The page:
Casper Star-Tribune from Casper, Wyoming on November 9, 1986 · 3
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Casper Star-Tribune from Casper, Wyoming · 3

Casper, Wyoming
Issue Date:
Sunday, November 9, 1986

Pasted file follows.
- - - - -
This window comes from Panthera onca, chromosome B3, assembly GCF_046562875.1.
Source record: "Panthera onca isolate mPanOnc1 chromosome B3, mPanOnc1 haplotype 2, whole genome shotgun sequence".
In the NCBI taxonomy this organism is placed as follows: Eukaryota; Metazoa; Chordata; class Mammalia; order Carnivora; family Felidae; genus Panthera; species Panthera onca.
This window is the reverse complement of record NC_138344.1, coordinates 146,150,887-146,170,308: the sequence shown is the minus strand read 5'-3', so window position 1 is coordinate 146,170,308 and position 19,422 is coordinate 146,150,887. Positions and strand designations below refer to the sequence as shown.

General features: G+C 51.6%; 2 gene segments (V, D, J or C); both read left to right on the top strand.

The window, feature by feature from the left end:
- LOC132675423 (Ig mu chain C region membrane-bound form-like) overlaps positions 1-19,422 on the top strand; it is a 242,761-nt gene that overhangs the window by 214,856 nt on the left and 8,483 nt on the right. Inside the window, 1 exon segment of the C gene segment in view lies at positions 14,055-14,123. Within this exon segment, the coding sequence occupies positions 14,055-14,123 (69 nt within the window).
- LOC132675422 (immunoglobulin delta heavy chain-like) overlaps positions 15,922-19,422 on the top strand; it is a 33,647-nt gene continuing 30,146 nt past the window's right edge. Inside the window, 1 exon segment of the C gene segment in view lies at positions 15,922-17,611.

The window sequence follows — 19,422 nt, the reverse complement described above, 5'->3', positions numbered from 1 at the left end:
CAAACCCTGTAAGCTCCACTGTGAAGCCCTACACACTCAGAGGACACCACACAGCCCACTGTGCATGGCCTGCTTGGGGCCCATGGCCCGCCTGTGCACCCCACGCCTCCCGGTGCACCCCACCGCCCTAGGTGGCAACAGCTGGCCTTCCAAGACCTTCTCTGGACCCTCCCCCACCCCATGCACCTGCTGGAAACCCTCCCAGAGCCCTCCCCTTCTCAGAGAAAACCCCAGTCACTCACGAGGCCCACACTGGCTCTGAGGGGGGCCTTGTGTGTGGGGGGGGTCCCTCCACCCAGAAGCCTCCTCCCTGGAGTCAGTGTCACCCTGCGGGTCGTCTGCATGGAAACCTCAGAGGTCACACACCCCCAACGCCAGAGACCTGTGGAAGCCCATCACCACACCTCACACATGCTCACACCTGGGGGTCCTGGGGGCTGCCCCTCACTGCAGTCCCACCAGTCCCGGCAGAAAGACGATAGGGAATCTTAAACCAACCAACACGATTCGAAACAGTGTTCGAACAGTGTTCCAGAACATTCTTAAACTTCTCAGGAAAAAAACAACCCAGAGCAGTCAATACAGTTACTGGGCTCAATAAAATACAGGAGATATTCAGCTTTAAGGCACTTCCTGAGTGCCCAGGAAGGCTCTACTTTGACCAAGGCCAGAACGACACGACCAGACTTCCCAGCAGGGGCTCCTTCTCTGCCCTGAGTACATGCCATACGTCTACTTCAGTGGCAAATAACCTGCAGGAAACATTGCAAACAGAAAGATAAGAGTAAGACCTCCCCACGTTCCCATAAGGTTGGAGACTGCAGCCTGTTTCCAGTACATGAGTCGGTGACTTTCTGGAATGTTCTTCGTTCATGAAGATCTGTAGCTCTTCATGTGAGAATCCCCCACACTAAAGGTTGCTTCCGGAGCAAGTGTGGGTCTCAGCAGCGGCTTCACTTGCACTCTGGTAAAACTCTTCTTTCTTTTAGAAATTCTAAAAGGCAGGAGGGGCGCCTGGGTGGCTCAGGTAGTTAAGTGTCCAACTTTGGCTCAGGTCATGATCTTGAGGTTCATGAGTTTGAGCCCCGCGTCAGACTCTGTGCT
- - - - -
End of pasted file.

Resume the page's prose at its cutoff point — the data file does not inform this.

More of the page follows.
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Sunday, Nov. 9, 1986 Ptar-Trihuno. Casper. .yo - Pat Meenan elected speaker of House GOP House leadership picks committee chairmen, members I . 'I !, --'-,?',,. r 'v i Wo o i o A o rl vn I ,; 10 , I ji Well guarded Slander suit filed against KYCU-TV 'CHEYENNE (AP) Two multi-million dollar slander lawsuits against KYCU-TV here ' and a former manager of one of the capital's health clubs have been ' filed in Laramie County Court, .according to a County Court Jclerk. J G.R. Gochenour and the JNautilus Fitness Group Inc. of Wyoming are taking the more than !$&' million action against Burke Broadcasting Co., a Texas cor-Jporatior) that;formerly owned the television station,, and Cheryl Meyer, former manager of the JNautilus Fitness Center. The television station now is' owned by Stauffer Communications, based in Topeka, Karrrf"; i Gochenour is a majority stockholder for the health center, according to his lawyer Fred Reed of jjCheyenne. , KYCU news director Brian fc Olson said he cannot comment on the lawsuits since the alleged inci-l dents occurred while the station J was managed by the previous owners. In court documents, Reed contends that the Nautilus corporation and the center used to have a J good reputation among customers, members, employees and with businesses" and financial institutions with ; which Gochenour and Jthe center did business. t But without verification or investigation, KYCU-TV reporter Wanda Oldham and other station lemployees allegedly negligently "prepared, composed, broadcast, published and televised false and defamatory statements about Gochenour and the group, the .lawsuits stated. I Offering his own opinion and not on behalf of the station, Olson jsaid, "They're picking on the wrong person. There is no finer Jand more dedicated reporter that Pve worked with than Wanda "Oldham. To suj her is ludicrous." !'ditorial -control and the con-""tent of a news cast is in the news "director's hands, Olson said. "A 'news director is ultimately responsible for the content of the news V.cast," he said in an interview. . "We're dealing with a bigger Jissue here. What's on trial here is Kthe First Amendment," Olson Scontinued. "It's between our right "and freedom to report the news and lawsuits the flaw in the Ijudicial system. Any person can file them and the reality is you are put immediately on the defensive and to me that goes against the I American judicial system where you are innocent until you're pro-jvenTgijilii Lawsuits operate just Kthe opposite way." . Reed alleges that the station v jiired one or more stories that said "the doors of the center were closed because staff members had not J been paid. Meyer allegedly was the source of the stories, the lawsuits fsaid. ' But Meyer's statements were false and therefore libelous, slanderous and defamatory, the 'documents said, adding Gochenour was exposed to public scorn-and ridicule as a result, f Adams resigns from Parks Department CASPER The manager of the Natrona County Parks Department has submitted his resignation, effective Nov. 7. Robert L. Adams, in a letter to Parks Board Chairman Harry Patterson, said he was resigning for personal reasons. Assistant Manager Toni Tuma has teen named acting Parks' Department manager. School board meeting slated for Monday CASPER The Natrona County School Board will gather at 7:30 p.m. Monday in the Central Servies boardroom for its regular semi-monthly meeting. The board will 'consider ratifying bid awards for four school projects as well as conduct routine business, the agenda shows. City; county! offices closed Veteran's Day CASPER City and Natrona County offices will be closed Tuesday in observance of Veteran's Day. 1 Regularly scheduled t garbage pickup will continue, however, according to City Manager . Wes . McAllister. Nat rona;,-. Cgmnty: schools will be open as well. Municipal and county offices" will open at 8 a.m. Wednesday. Rec Center honors millionth visitor CASPER Kelly Walsh senior Mark Adell headed for the Casper Recreation Center Oct. 18 for some exercise. As he passed through the door, he became the millionth visitor to the center since it opened in Janurary 1983. To mark the occasion, the center gave Adell a free membership, season tickets to the Wyoming Wildcatters, free admission to numerous city recreation areas, plus prizes 'from' .20 area merchants. Scientists find structure FRESNO, Calif. (AP) Remains of what scientists believe could be the oldest structure ever found in North America have been carbon-dated to at least 9,750 years ago, an archaeologist said Saturday. Remains discovered at Hell's Gap, Wyo., which were dated at 8,000 years, were previously believed to mark the oldest man-made structure on the continent, said Melinda Peak, of Peak and Associates Inc. of Sacramento. The dating was made possible by . the discovery of charcoal from a hearth found in the clay floor of what was once a 12-foot-long, oval-shaped residential building in the Sierra Nevada about 150 miles east of San Francisco. "We are tremendously excited because this is the oldest structure apparently ever found in North Neva Moore (left) and Treva Bailey work on guards for their snow fort Saturday afternoon on Burlington Avenue in Casper. The cold temperature forced them to "abandon fort" before they completed their defenses. Liberal arts making a comeback on campus NEW YORK (NYT) Liberal arts are making a comeback on the American college campus after more than a decade of battering by business, engineering and other vocational fields of study. At institutions ranging from the University of Massachusetts to Arizona State University, the number, of students majoring1 in arts and sciences has begun to rise after falling precipitously in the late 1970s. , , "The numbers are going up slowly," said James H. Bunn, vice pt ost at the State University of New York at Buffalo, where the number of new liberal arts majors jumped 15 percent,; frQm 1981 to i985. "The ; history of higher education is a $eries of pendulum swings, and right now the arts and sciences are in the ascendancy . ' ', Colleges also5; report that - stu-"j dents in business and other voca- tional fields have begun adding more liberal arts courses to their programs and that dual majors in which students combine fields like accounting and psychology are on the increase. Educators cite numerous reasons for the renewed interest in the liberal arts, among them better job prospects for arts and sciences graduates. Earlier this year the Northwestern Endicott Report, v which" surveys the hiring policies of companies across the country, reported a 20 percent increase in 'interest in liberal arts majors from 1984 to 1985. "Corporate leaders have been complaining that they want a broader education from their employees," said Shirley Strum Ken-ney, the new president of Queens College of the City University of New York, in Flushing, who has organized a board of 12 corporate executives and faculty members to suggest ways of preparing liberal arts majors for the job market. "This kind of education helps prepare students for the communication and analytical aspects of business jobs." Students' new interest in liberal arts includes some of the pragmatism that caused the earlier -rush to vocational programs. America," Peak said. "It pushes back our knowledge about man and particularly his use of the mountains," she added. Peak's mother, Ann, is chief archaeologist for the family company, which in August found the structural remains eight feet underground while excavating the site of a hydroelectric project along a tributary of the Stanislaus River in Alpine County. In addition to the remains of the structure near Bear Valley, the firm also discovered earlier this year 12,000-year-old spear points at a prehistoric campsite 30 miles away. The findings, according to scientists, may be cause for revising some of early man's history on the continent. "This in the very least will cause archaeologists to dig deeper, because in the past many believed Star-TribuneBill Willcox "I couldn't tell you how many real estate or computer science majors there are here who couldn't write a coherent paragraph if their life depended on it," said John Dietrich, a junior at Southern Methodist University, Dallas, who is majoring in Spanish and political science. "The reason I'm after a liberal arts d'ploma is to have an edge on these people." The shift in student interest from liberal arts to vocational .and preprofessional fields over the last 10 to 15 years is well documented. The Federal Department of Education has reported that the number of bachelor's degrees awarded in business more than doubled from 1971 to 1984, to 230,031 from 114,865, as degrees in English and literature plummeted to 24,4 19 from 57,026. . In a major study of undergraduate education made public last week, the Carnegie Foundation for the Advancement of Teaching cited "new vocationalism" among students.' "The push toward career-related education dominates the campus, and during the past 15 years it has dramatically increased," said Ernest L. Boyer, director of the three-year, $1 million project. "At almost all colleges in our study, new vocational majors have been added and old ones have been split up into smaller pieces." The foundation study cited a university where, in response to "marketplace demand," the general business administration program was balkanized into 16 fields from labor relations to fashion merchandising. Almost everyone familiar with the matter agrees that the trend away from liberal arts was rooted in the demographics and economics of the 1970s and early 1980s," when record numbers of new college graduates were chasing jobs in an uncertain economy. "When the economy tightened up, people looked for jobs that would earn a lot of money," said Joseph D. Duffey, chancellor of the University of Massachusetts. believed to man had not even been in North America that long ago," said Walt Woolfenden, an archaeologist 'oi the National Park Service. The Sierra Nevada site has attracted nationwide attention since news reports of its discovery. At the time, Ann Peak estimated it was 10,000 years old. The process of carbon-dating, which measures the decay of radioactive carbon-14, reveals the age with a margin of error of 180 years either way, she said. The new find is expected to fuel a debate about how long ago humans migrated to North America. Sites and structures tentatively dated up to 32,000 years ago have been found in South America, but many scientists speculate those early inhabitants may have come by boat across the ocean since few sites more than CASPER -The Republican state House delegation met in Casper Saturday and decided its party leadership and membership on each of the House's committees. As expected, Natrona County Rep. Patrick Meenan was elected Speaker of the House for the upcoming session. Rep. Bill Mcll-vain of Laramie County was elected Speaker Pro Tem, and Converse County Rep. Rory Cross was elected majority floor leader. The majority whip will be Rep. Ron Micheli of Uinta County. The following are the House committees and their Republican memberships: Judiciary: Chairman Ellen Crowley, Laramie County; Mary Oddc, Fremont County; Philip Robertson, Park County; William Rohrbach, Park County; Hardy Tate, Sheridan County; Harry Tipton, Fremont County. Appropriation: Chairman Dick Wallis, Campbell County; Doug Chamberlain, Goshen County; Jim Geringer, Platte County; Craig Thomas, Natrona County; Melvin ZumBrunnen, Niobrara County. Revenue: Chairman Cynthia Lummis, Laramie County; Johnnie Burton, Natrona County; Bob Grant, Platte County; Micheli; Dennis Tippets, Fremont County; Dale Weaver, Washakie County. Education: Chairman Alan Stauffer, Lincoln County; Burton; James Hageinan, Goshen County; Allan Howard, Big Horn County; John Rankine, Hot Springs County; Gail Zimmerman, Natrona County. Agriculture: Chairman Marlene Simons, Crook County; Mary Behrens, Natrona County; Grant; Hageman; John Hines, Campbell County; Clyde Wolfley, Lincoln County. Travel, Recreation and Wildlife: Chairman Peg Shreve, Park Countv Rehrens; Terry Thomas warns that county judges may leave the bench CHEYENNE (AP) The apparent defeat of proposed state constitutional amendment No. 5 could result in several county judges leaving the bench to enter private practice, according to a Wyoming Supreme Court justice. "People on the bench for eight years or more will be making less money than people on the bench for just two years," Chief Justice Richard Thomas said Wednesday. He added that he wouldn't be surprised if the amendment's failure convinces some judges to leave the court system and enter the private sector where one could niake an average $60,000 a year or more a 50 percent increase over a judicial salary within two years of leaving the bench. Amendment No. 5 was the only one of six proposed constitutional amendments that did not receive the necessary number of votes for passage, according to unofficial election results. The amendment would have made sure all judges make the same salary as other judges of the same position in the same court system. On Jan. 1, for example, nine county court judges in Wyoming will begin making $46,500 per year, Thomas said, but 10 county court judges still will be making $40,000 per year. County judges serve four-year terms, district judges six-year terms, and Supreme Court justices eight-year terms. Thomas said the inequity is even greater because many of those making the lesser salary actually have been on the bench longer than those making the higher salary. The reason for the inequity is a be oldest on continent 6,(KX) ycnis old Ikivc been found in North America. Scientists are sharply divided over when migration to the Americas occurred. Some sav humans arrived 20,000 to 35,000 yeai ' ago, while others contend migration began no more than 13,000 years ago. The significance of the residential site in Gabbett Meadow at an elevation of 6,500 feet is that it indicates a longtime presence and established culture rather than a transient population, said Robert Bettinger, a prehistory specialist at the University of California in Davis. He said if man was just arriving in North America 10,000 to 12,000 years ago, it is unlikely that permanent structures and campsites would be found. Bettinger said .structural remains 'I ' y ' PATRICK MEENAN Speaker, as expected Guice, Albany County; Rankine; Rick Tempest, Natrona County; Lauris Tysdal, Weston County; Loren (Teense) Willford, Carbon County. Corporations and Elections: Chairman Patti MacMillan, Albany County; Michael Enzi, Campbell County; Howard; Mcllvain; Dorothy Perkins, Natrona County; Tempest; Zimmerman. Transportation: Chairman Dan Budd, Sublette County; Barbara Cubin, Natrona County; Jerry Parker, Uinta County; Perkins; William Tibbs, Converse County; Willford. Mines and Minerals: Chairman John Marton, Johnson County; Cubin; Enzi; Guice; Parker; Tippets; Wolfley. Labor: Chairman Nyla Murphy, Natrona County; Hines; Carroll Miller, Big Horn County; Tibbs; Tysdal; Weaver. Journal: Miller Rules: Chairman, Meenan; Chamberlain; Cross; Crowley; Mcllvain; Micheli; Stauffer. provision in the Wyoming Constitution that piohibits an increase in an elected official's salary in the middle of that official's term. Since judges either are elected or stand for retention, they fall within that definition. Amendment No. 5 provided that whenever the Legislature increases the salary for a particular classification of judge, then the salaries would be increased across-the-board for those in the classification. Thomas said he expects the amendment will be proposed again in two years with better prospects of passage. He said it failed this time because it was too technical. "People didn't understand it," he added. RICHARD THOMAS 'People didn 't understand it' nKo .ne -i; .;,"..;! in itivlut oology rescue1 1 because ihcv yield greater in t'oi- n it.ii about living conditions and culture than transient sites. Archaeological researchers in North America are concentrating on the question of man's arrival here and there soon may be other ', important structural discoveries, ' said Robson Bonnichson, of the Center for the Study of Early Man ". in Orono, Maine. The organiza- : tion acts as a clearinghouse for in- ; formation about North American ; archaeological discoveries. . ; "A house or some other kind of I residential structure is highly significant because it indicates the , people have settled in, which indicates that they have established roots in the area over a period of time," he said in a telephone interview.